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Land, air, sea: Care in all domains

2019 National Nurses Week Profile of Retired Army Lieutenant Colonel Matthew D. Welder 2019 National Nurses Week Profile of Retired Army Lieutenant Colonel Matthew D. Welder

Retired Army Lt. Col. Matthew D. Welder

Assistant professor and director of operational medicine
Daniel K. Inouye Graduate School of Nursing, Uniformed Services University of the Health Sciences

 

I knew I wanted to be a nurse when my wife, Jennifer, was delivering our third daughter at Tripler Army Medical Center, Hawaii. A student registered nurse anesthetist came into our room to place an epidural during labor. He spent several minutes talking to me about nurse anesthesia.  It was in that moment I knew exactly what I wanted to do.

I joined the military because I wanted help paying for my education. Growing up on a farm in Iowa, I wasn't exposed to the military. After graduating from college, I learned the Army would help me repay my loans with a six-year enlistment. I remember the recruiter telling me I was going into the medical field. I explained I knew nothing about medicine. He assured me the Army would teach me and teach, they did! I started my career as a medic and a dental tech.

The best thing about my job is the wealth of opportunities it's provided. My active-duty career included becoming a certified registered nurse anesthetist (CRNA); saving lives in war zones after being recruited to join the Joint Special Operations Command; serving as chief of anesthesia at Brian Allgood Army Community Hospital in South Korea; and working for now-retired Army Lt. Gen. Patricia Horoho, then the Army surgeon general, as director of the surgical service line to implement policy to improve health care and readiness. After retirement, I became a professor at USU. I'm teaching mountain, cold weather, and dive medicine.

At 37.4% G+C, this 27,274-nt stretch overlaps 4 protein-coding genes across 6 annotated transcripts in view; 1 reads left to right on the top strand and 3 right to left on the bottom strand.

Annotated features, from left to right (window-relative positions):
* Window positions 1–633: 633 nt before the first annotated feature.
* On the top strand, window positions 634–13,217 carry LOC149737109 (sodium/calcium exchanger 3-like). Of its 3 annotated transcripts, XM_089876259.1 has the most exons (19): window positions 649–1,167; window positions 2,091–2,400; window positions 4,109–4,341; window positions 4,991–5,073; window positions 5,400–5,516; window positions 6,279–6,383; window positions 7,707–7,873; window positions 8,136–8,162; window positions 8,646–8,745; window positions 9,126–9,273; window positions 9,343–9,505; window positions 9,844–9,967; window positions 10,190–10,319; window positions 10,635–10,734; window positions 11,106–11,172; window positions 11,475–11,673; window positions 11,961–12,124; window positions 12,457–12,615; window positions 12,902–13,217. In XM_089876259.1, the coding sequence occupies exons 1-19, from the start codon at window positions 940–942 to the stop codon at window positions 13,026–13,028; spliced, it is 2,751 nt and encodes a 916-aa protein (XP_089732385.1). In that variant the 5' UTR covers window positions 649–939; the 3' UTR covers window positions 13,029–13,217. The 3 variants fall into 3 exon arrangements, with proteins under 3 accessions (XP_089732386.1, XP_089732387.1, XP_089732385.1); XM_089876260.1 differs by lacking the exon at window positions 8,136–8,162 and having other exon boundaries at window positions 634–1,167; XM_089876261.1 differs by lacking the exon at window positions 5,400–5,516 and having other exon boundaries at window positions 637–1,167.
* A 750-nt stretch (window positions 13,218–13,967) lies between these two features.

My most prominent memory of being a nurse is deploying to Abu Ghraib prison during the battle of Fallujah, 88 days after I graduated from USU as a CRNA. I finally understood what it meant to be an Army nurse. I had one mission, and one mission only: Save the lives of our nation's sons and daughters.

I was most challenged when the first casualties came into Abu Ghraib prison. We took care of both detainees and Americans. Triage was based on urgency and sometimes, that meant the enemy was treated before the American. I remember calling my dad and explaining this difficult situation. He said, "Son, your job is to take care of people medically. Your job is not to judge; that is God's job." It was at that moment the biggest challenge in my life was erased. I just did the best medicine I could.

My most memorable patient experience was treating a Marine who had multiple gunshot wounds, including in the head. He had a very poor chance of survival, but we worked on him for hours before he was medically transported to Germany. He later recovered fully and has gone on to get college degrees and start a business.

When I'm not in uniform, I'm spending time with my family, fishing, diving, playing with my dogs, tinkering in my shop, and riding motorcycles.

My nurse superpower is to find a way to yes. Achieving a ready medical force requires thinking outside the box, breaking status quo, taking risks, and forging a new course.

DHA Address: 7700 Arlington Boulevard | Suite 5101 | Falls Church, VA | 22042-5101

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